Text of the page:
For a really good article on the topic, see :

A Key's Odyssey by Peter Below

(Internet Archive link... in case the above dies)

Abstract: This article follows the path of a keystroke message through the VCL. You will learn how the key processing is implemented, how the OnKey events work and what intervention points for the programmer can be found in the whole process. In addition, things like message processing are explained, and you will learn how to trace messages in the debugger from the message loop to their eventual destination.

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    It might be worth mentioning the reasons (eg re-entrancy) because the OP - and his supervisor! - need to know how bad it is. It's easy to think 'it's not best practice, but it will do', for example, whereas it really truly should not be done at all. – David Aug 7 '14 at 13:09
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    @DavidM I think I was sufficiently negative on the idea of using it. The question is What is ProcessMessages Doing?, not Why is it a bad idea?. – J... Aug 7 '14 at 13:16
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    @DavidM "It's not best practice, but it will do" is valid in lots of situations. If you are just learning Delphi, it is certainly one of them, and threading (especially GUI interaction from threads) is a complicated subject that many experiences programmers don't even fully grasp. And also when you have to quickly hack together a tool for whatever reason, it might help your out where a multi-threading implementation is overkill. I think J's answer (+1) is perfectly clear on the caveats of Application.ProcessMessages and saying not to use it at all is not reasonable. – GolezTrol Aug 7 '14 at 14:19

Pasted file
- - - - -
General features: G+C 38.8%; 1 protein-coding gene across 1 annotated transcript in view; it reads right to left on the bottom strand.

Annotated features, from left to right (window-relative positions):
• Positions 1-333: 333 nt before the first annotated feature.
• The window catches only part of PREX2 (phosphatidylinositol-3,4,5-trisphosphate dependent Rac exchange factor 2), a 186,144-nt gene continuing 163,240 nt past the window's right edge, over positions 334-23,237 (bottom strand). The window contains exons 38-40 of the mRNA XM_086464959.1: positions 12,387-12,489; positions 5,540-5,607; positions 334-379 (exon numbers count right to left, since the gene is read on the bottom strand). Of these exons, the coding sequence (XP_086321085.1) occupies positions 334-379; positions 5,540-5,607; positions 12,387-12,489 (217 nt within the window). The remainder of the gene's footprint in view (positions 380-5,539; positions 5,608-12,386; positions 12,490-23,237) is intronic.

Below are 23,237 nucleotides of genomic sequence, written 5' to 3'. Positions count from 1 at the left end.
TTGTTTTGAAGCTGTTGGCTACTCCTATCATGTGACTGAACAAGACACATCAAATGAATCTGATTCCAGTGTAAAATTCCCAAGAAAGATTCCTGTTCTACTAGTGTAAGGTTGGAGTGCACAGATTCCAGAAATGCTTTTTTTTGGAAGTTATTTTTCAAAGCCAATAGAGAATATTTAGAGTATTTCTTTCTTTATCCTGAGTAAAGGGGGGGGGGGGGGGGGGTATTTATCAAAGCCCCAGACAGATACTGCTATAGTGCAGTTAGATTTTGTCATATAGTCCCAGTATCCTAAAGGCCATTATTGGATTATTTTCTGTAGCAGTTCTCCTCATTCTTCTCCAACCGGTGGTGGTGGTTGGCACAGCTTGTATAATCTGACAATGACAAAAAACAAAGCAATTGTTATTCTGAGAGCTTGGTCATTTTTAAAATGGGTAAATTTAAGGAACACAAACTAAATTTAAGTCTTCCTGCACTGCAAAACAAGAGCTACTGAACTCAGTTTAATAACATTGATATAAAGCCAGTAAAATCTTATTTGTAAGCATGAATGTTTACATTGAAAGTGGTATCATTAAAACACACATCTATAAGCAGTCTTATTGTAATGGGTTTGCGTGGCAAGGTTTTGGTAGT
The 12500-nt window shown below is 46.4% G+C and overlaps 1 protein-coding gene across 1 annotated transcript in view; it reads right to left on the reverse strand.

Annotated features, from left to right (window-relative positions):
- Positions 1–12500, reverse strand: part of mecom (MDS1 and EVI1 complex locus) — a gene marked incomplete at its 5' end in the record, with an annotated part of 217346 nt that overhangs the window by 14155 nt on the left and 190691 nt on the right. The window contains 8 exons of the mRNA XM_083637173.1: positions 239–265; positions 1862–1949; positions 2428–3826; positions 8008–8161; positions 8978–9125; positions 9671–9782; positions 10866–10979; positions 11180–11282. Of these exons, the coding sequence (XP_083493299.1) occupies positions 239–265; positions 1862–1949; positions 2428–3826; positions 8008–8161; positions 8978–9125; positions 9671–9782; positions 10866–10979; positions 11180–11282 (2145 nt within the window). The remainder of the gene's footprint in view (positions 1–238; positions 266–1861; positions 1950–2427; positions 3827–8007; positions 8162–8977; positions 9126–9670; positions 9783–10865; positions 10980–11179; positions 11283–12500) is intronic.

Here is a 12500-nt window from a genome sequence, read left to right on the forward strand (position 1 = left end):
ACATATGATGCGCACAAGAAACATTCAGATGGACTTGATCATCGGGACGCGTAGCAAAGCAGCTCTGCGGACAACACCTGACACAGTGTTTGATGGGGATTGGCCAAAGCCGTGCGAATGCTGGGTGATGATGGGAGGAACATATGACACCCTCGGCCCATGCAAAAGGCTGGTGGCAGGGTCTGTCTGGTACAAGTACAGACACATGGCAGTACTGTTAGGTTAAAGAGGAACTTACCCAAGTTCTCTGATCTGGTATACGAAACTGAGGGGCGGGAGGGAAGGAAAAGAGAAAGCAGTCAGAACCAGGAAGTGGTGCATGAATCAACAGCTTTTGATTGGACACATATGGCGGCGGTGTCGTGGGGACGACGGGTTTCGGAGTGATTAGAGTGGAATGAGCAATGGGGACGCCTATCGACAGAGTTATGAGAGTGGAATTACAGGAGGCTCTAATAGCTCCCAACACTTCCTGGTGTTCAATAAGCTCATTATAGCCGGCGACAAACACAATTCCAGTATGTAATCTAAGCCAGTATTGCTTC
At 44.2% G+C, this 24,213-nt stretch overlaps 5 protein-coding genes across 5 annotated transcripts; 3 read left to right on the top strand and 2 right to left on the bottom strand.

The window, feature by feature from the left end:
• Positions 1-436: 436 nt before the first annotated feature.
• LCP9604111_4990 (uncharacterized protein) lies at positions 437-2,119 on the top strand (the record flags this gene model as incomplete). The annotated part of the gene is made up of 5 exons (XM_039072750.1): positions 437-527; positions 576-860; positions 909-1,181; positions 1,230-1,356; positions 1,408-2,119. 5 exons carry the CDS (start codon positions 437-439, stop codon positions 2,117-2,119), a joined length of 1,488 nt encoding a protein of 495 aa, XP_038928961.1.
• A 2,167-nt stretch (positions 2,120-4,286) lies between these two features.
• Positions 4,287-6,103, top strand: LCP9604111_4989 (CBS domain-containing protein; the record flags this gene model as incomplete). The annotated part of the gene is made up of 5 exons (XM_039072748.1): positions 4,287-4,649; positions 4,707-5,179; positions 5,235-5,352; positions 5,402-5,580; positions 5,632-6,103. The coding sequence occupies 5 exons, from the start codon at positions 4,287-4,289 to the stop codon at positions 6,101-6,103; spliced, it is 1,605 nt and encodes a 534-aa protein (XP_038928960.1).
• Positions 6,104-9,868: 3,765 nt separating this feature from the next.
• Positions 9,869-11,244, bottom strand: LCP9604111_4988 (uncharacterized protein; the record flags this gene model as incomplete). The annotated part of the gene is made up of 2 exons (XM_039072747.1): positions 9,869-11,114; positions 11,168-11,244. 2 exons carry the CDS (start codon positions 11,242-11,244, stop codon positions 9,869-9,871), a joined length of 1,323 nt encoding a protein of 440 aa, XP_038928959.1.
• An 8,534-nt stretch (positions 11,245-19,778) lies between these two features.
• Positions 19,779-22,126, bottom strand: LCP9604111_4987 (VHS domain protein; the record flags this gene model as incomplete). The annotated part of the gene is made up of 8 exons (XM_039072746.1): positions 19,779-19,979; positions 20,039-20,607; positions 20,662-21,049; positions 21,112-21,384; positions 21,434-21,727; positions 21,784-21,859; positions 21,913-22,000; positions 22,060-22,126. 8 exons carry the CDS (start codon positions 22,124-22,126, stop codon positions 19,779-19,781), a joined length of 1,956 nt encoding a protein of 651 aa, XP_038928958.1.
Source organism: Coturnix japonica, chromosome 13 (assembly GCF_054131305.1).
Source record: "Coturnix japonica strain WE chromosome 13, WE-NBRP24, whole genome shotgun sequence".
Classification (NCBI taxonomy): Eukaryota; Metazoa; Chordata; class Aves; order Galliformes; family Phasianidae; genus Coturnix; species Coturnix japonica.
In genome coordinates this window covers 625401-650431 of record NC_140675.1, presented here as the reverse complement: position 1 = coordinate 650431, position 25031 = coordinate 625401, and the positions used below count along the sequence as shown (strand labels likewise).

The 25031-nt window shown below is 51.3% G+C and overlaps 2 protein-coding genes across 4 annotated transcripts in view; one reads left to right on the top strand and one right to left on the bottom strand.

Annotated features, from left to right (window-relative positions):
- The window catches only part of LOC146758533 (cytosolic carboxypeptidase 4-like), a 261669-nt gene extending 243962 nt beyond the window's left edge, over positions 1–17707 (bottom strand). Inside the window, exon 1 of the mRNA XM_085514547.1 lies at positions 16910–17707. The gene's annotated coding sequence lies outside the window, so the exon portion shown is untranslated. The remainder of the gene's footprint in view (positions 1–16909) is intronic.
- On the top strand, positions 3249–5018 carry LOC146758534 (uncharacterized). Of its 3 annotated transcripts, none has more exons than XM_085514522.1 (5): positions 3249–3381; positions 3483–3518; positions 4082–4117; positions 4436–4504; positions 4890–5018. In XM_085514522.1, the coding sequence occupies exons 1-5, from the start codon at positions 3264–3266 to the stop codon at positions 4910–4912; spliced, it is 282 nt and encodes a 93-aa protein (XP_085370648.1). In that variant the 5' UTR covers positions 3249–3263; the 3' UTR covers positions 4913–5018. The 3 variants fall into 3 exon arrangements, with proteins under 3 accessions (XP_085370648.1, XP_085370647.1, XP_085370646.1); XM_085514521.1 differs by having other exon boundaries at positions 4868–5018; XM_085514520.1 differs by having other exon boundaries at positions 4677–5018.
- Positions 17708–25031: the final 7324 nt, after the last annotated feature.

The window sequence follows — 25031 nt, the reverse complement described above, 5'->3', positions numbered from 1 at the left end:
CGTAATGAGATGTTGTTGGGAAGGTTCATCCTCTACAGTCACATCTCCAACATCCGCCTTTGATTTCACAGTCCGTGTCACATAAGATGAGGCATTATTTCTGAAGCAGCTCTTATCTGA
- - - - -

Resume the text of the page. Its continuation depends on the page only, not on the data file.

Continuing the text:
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    @DavidM: Re-entrancy is always mentioned when the grave dangers of Application.ProcessMessages are narrated. It's also a total straw-man. Put your long running code in a thread and watch the same problems with re-entrancy happen if the UI has not disabled controls that initiate user actions which currently can not safely be initiated. Once that is fixed calls to Application.ProcessMessages usually are no longer problematic either. (Ignoring the possibility of stack overflows, which no answer so far mentions.) – mghie Aug 7 '14 at 14:46
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    @mghie Agreed. I always bring this up when the re-entrancy bogeyman comes out. Threads are even more prone to tricky bugs, in a lot of ways, than ProcessMessages is. The real problem with ProcessMessages is that it encourages a coding style that makes for bad, tightly coupled, difficult to refactor, spaghetti/god applications that end up being a nightmare to maintain if they're allowed to get too big. – J... Aug 7 '14 at 14:50


A Delphi VCL application is a Windows application and a lot of communication between Windows components (like forms, edit boxes, but also hidden things like timers) is done using things called messages.